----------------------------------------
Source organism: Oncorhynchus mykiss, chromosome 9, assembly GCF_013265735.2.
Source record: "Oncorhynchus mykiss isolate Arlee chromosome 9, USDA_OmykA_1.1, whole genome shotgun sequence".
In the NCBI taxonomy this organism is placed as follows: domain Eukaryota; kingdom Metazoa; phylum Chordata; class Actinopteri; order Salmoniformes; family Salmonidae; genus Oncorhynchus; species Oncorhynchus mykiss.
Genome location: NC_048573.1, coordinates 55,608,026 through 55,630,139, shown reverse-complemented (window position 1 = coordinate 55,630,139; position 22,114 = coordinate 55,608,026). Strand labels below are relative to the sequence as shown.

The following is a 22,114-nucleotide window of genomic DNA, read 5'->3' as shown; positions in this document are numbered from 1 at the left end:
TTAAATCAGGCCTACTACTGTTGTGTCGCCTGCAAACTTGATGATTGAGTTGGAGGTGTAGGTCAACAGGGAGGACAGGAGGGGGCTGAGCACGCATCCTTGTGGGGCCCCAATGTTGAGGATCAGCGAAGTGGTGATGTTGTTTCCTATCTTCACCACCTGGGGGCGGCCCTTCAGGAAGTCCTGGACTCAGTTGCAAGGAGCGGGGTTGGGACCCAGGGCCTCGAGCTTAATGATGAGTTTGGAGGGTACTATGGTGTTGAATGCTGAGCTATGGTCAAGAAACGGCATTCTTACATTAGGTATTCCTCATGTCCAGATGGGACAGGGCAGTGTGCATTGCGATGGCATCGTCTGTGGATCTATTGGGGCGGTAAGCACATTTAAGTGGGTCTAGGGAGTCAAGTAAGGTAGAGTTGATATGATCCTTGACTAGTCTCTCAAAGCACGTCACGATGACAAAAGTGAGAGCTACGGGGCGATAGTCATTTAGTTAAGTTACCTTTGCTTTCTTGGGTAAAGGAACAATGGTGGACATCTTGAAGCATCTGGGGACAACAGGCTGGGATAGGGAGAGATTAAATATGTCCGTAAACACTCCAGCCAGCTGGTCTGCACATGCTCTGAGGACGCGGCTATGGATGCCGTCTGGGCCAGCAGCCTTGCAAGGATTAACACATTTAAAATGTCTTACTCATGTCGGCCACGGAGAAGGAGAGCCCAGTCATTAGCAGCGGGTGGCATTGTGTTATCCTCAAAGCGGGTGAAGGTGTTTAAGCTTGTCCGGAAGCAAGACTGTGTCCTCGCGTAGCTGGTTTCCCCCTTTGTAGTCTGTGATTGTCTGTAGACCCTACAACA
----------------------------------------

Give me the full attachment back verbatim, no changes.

Source organism: Oncorhynchus mykiss, chromosome 9, assembly GCF_013265735.2.
Source record: "Oncorhynchus mykiss isolate Arlee chromosome 9, USDA_OmykA_1.1, whole genome shotgun sequence".
In the NCBI taxonomy this organism is placed as follows: domain Eukaryota; kingdom Metazoa; phylum Chordata; class Actinopteri; order Salmoniformes; family Salmonidae; genus Oncorhynchus; species Oncorhynchus mykiss.
Genome location: NC_048573.1, coordinates 55,608,026 through 55,630,139, shown reverse-complemented (window position 1 = coordinate 55,630,139; position 22,114 = coordinate 55,608,026). Strand labels below are relative to the sequence as shown.

The following is a 22,114-nucleotide window of genomic DNA, read 5'->3' as shown; positions in this document are numbered from 1 at the left end:
TTAAATCAGGCCTACTACTGTTGTGTCGCCTGCAAACTTGATGATTGAGTTGGAGGTGTAGGTCAACAGGGAGGACAGGAGGGGGCTGAGCACGCATCCTTGTGGGGCCCCAATGTTGAGGATCAGCGAAGTGGTGATGTTGTTTCCTATCTTCACCACCTGGGGGCGGCCCTTCAGGAAGTCCTGGACTCAGTTGCAAGGAGCGGGGTTGGGACCCAGGGCCTCGAGCTTAATGATGAGTTTGGAGGGTACTATGGTGTTGAATGCTGAGCTATGGTCAAGAAACGGCATTCTTACATTAGGTATTCCTCATGTCCAGATGGGACAGGGCAGTGTGCATTGCGATGGCATCGTCTGTGGATCTATTGGGGCGGTAAGCACATTTAAGTGGGTCTAGGGAGTCAAGTAAGGTAGAGTTGATATGATCCTTGACTAGTCTCTCAAAGCACGTCACGATGACAAAAGTGAGAGCTACGGGGCGATAGTCATTTAGTTAAGTTACCTTTGCTTTCTTGGGTAAAGGAACAATGGTGGACATCTTGAAGCATCTGGGGACAACAGGCTGGGATAGGGAGAGATTAAATATGTCCGTAAACACTCCAGCCAGCTGGTCTGCACATGCTCTGAGGACGCGGCTATGGATGCCGTCTGGGCCAGCAGCCTTGCAAGGATTAACACATTTAAAATGTCTTACTCATGTCGGCCACGGAGAAGGAGAGCCCAGTCATTAGCAGCGGGTGGCATTGTGTTATCCTCAAAGCGGGTGAAGGTGTTTAAGCTTGTCCGGAAGCAAGACTGTGTCCTCGCGTAGCTGGTTTCCCCCTTTGTAGTCTGTGATTGTCTGTAGACCCTACAACA